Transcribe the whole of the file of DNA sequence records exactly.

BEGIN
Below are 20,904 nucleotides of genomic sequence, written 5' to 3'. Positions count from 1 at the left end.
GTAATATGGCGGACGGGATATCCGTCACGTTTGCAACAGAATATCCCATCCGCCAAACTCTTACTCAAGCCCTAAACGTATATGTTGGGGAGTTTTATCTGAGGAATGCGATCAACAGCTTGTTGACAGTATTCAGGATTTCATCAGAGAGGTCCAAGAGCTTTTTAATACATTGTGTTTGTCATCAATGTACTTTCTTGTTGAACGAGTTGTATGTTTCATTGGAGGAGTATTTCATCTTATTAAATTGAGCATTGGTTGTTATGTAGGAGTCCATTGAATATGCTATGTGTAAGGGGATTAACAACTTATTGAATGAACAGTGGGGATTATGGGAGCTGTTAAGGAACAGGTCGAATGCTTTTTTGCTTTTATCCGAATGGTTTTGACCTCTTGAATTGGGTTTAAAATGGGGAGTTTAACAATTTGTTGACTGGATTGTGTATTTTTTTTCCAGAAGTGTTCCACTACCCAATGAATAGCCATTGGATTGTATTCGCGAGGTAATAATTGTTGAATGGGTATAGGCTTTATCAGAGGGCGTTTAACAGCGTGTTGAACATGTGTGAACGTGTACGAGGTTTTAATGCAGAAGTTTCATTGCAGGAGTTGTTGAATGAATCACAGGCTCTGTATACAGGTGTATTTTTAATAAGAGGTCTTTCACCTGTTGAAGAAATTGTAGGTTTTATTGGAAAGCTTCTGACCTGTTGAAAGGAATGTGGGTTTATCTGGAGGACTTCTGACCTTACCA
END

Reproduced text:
Below are 20,904 nucleotides of genomic sequence, written 5' to 3'. Positions count from 1 at the left end.
GTAATATGGCGGACGGGATATCCGTCACGTTTGCAACAGAATATCCCATCCGCCAAACTCTTACTCAAGCCCTAAACGTATATGTTGGGGAGTTTTATCTGAGGAATGCGATCAACAGCTTGTTGACAGTATTCAGGATTTCATCAGAGAGGTCCAAGAGCTTTTTAATACATTGTGTTTGTCATCAATGTACTTTCTTGTTGAACGAGTTGTATGTTTCATTGGAGGAGTATTTCATCTTATTAAATTGAGCATTGGTTGTTATGTAGGAGTCCATTGAATATGCTATGTGTAAGGGGATTAACAACTTATTGAATGAACAGTGGGGATTATGGGAGCTGTTAAGGAACAGGTCGAATGCTTTTTTGCTTTTATCCGAATGGTTTTGACCTCTTGAATTGGGTTTAAAATGGGGAGTTTAACAATTTGTTGACTGGATTGTGTATTTTTTTTCCAGAAGTGTTCCACTACCCAATGAATAGCCATTGGATTGTATTCGCGAGGTAATAATTGTTGAATGGGTATAGGCTTTATCAGAGGGCGTTTAACAGCGTGTTGAACATGTGTGAACGTGTACGAGGTTTTAATGCAGAAGTTTCATTGCAGGAGTTGTTGAATGAATCACAGGCTCTGTATACAGGTGTATTTTTAATAAGAGGTCTTTCACCTGTTGAAGAAATTGTAGGTTTTATTGGAAAGCTTCTGACCTGTTGAAAGGAATGTGGGTTTATCTGGAGGACTTCTGACCTTACCA